Kaddish for Joshy
Three months ago today I found my son Joshua dead in his room.
The second I saw him I knew he was gone, but I tried desperately to revive him anyway. My heart wouldn’t accept what my brain was telling me. He had been dead for hours.
He was on his knees, face down on the floor. There were two piles of vomit. One next to him. One where his mouth was. There were a few drops of blood as well.
I see this scene at least a dozen times a day. In my mind I call it, “the terror.”
I feel his cold skin while doing chest compressions through my tears. I can barely hold back my own vomit. I’m screaming at him to wake up. I’m trying to make a deal with God. My life for his.
The awful finality of his death sits on my chest and in my head. It makes me sick every day.
Joshua lost a war neither my wife nor I knew he was fighting.
How it came to this seems incredible. It isn’t.
While Josh was in graduate school in Texas he hit a wild hog while driving on a backroad.
His car was damaged, and so was Joshua’s back.
Going through his room, I found dozens of prescriptions for pain-killers.
He was a pack-rat. He kept everything.
There’s so much to deal with here I’m going to do it in small pieces.
I’ll be writing about this, and other things, more regularly because that’s what Josh would have wanted.
“Why don’t you write anymore?”
“Why did you stop playing the guitar?”
I had no answers.
But before I go too far you need to know who Joshua was.
Rabbi Jonah Layman knew Joshua since childhood. Here is his eulogy.
I’ll be back with more.
שרה וחיה קלמן בן רפאל פנחס
August 31, 2018
Words cannot adequately express our sorrow and our pain today. We want to wake up from this nightmare. We want to make Rikki & Carl and Adam and Martha feel better and we want to ease their pain. But tragically there is nothing we can say and nothing we can do to make this go away. All we have left are our memories and it is our task to remember Josh. By sharing stories about him and by being reminded of who he was we know that we can keep his memory alive.
Rikki and Carl and I essentially share a backyard here in Olney. But back in the day we lived across the street from each other in Silver Spring. Rikki worked at the preschool at my synagogue and at least one of my children was in her class. Since I haven’t seen Josh in a long time we talked on Wednesday about who he was and the adult he became.
As they said, Josh was a wonderful son. He was sweet, kind and compassionate to family and friends alike. He was devoting his life to helping others. First as a grad student in psychology he focused his research on addiction. He published articles in the top journals of the field that reflected his findings that would help understand the cause of addiction that could lead to appropriate methods of therapy. Recently he decided to switch career paths and become a paramedic. Rather than working in an office he wanted to be out in the field, helping people hands on. He had passed some preliminary tests and was hoping to be accepted full time.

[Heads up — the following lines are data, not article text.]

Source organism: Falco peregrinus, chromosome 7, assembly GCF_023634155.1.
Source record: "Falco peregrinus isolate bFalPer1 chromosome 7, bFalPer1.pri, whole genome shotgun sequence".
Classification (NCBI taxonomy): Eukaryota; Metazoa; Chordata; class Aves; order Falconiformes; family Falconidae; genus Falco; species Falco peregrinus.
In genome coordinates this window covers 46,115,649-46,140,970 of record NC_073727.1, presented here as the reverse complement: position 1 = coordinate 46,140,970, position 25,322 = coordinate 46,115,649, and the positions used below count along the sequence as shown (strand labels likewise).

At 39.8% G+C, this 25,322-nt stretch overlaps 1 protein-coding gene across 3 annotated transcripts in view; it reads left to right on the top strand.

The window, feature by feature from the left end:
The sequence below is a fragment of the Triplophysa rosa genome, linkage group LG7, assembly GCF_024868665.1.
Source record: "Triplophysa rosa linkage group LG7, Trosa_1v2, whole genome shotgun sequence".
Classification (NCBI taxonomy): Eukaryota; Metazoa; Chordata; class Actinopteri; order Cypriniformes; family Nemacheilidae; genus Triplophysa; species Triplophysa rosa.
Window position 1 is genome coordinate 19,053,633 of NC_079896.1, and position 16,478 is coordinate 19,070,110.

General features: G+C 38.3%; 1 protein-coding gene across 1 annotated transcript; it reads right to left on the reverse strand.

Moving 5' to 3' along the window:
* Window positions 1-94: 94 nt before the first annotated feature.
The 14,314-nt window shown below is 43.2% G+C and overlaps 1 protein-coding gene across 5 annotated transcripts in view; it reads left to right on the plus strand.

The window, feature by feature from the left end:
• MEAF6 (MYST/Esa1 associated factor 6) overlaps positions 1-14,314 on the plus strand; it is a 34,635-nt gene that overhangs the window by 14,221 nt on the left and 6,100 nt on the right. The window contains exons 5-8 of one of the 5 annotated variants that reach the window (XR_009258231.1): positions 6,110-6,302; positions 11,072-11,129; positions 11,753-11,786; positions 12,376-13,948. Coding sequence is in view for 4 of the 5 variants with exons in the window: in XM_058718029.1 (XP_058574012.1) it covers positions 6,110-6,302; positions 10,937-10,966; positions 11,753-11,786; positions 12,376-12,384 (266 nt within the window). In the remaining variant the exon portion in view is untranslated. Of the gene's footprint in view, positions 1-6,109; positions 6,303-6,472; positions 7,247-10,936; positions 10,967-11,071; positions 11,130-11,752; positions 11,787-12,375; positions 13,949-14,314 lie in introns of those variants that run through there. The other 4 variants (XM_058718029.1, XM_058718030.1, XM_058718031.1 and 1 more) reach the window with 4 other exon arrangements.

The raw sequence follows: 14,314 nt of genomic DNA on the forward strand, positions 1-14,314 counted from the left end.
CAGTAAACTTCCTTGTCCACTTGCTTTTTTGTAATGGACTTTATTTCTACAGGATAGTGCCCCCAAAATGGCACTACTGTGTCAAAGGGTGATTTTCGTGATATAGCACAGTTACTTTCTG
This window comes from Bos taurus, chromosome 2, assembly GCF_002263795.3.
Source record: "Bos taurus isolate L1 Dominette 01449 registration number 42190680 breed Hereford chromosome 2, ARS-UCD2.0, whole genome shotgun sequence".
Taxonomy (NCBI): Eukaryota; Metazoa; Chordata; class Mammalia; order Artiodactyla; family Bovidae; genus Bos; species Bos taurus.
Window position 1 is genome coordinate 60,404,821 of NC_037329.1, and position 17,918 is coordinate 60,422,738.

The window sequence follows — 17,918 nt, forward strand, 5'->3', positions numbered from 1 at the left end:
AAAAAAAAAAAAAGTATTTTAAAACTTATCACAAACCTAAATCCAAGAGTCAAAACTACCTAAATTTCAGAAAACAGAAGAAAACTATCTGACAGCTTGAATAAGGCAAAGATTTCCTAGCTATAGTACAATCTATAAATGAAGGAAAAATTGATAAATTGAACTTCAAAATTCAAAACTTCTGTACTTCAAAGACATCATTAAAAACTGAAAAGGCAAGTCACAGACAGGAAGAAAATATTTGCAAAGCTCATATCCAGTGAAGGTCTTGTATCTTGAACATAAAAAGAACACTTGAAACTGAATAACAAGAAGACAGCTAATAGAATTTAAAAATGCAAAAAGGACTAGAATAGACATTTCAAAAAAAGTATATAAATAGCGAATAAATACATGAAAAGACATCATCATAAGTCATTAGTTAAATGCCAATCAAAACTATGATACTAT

While in grad school he met Martha. They shared a love of life and a love of animals. His dog actually was named Ovi after Alexander Ovechkin of his beloved Washington Capitals. They’ve been together for a few years and they became engaged a year and a half ago.
Josh also loved Israel. During grad school he spent 4 months at Tel Aviv University and before he met Martha he strongly considered moving there.
17 years ago – on September 8, 2001 Josh became Bar mitzvah. The Shabbat morning service was held at Shaare Tefila Congregation and of course Josh participated beautifully. Among the words I shared with him I said, “I’ve watched you in Religious school and across the street these past few years. I’ve seen the goodness of your character. You are a diligent student and you care about your classmates and friends. We only hope Josh that as you begin your life as an adult Jew that you nurture that element of goodness. By being kind you will continue to be a blessing to your family and community.” I was stunned when I read those words the other day. I was surprised that I was able to discern his character and understand his essential goodness. But I guess his goodness shined through. Even back then it was clear for all to see how much of a “mensch” he really was.
Three days after Josh became Bar Mitzvah the attacks of 9/11 occurred. The world as we know it changed forever. The joy and celebration of that milestone event was overcome by the national tragedy unfolding in NY, in DC and in PA. Our world turned upside down.
17 years later our world has changed again. The boy about whom I prayed should be a blessing to his family and community has done so but is no more. We only pray today that Rikki and Carl and the entire family find some peace. May they feel comforted by our presence. May our hugs and our tears help them realize that we are here for you. We want to help you, we want to ease your burden, we want to help you live today and tomorrow and the next day. May Josh’s soul be a constant presence for you. May his sweetness and goodness carry you through the days and weeks ahead. May Josh inspire us to lead lives of compassion and goodness too.
החיים בצרור צרורה נשמתו תהי – May Josh’s soul be bound in the bond of eternal life. Amen.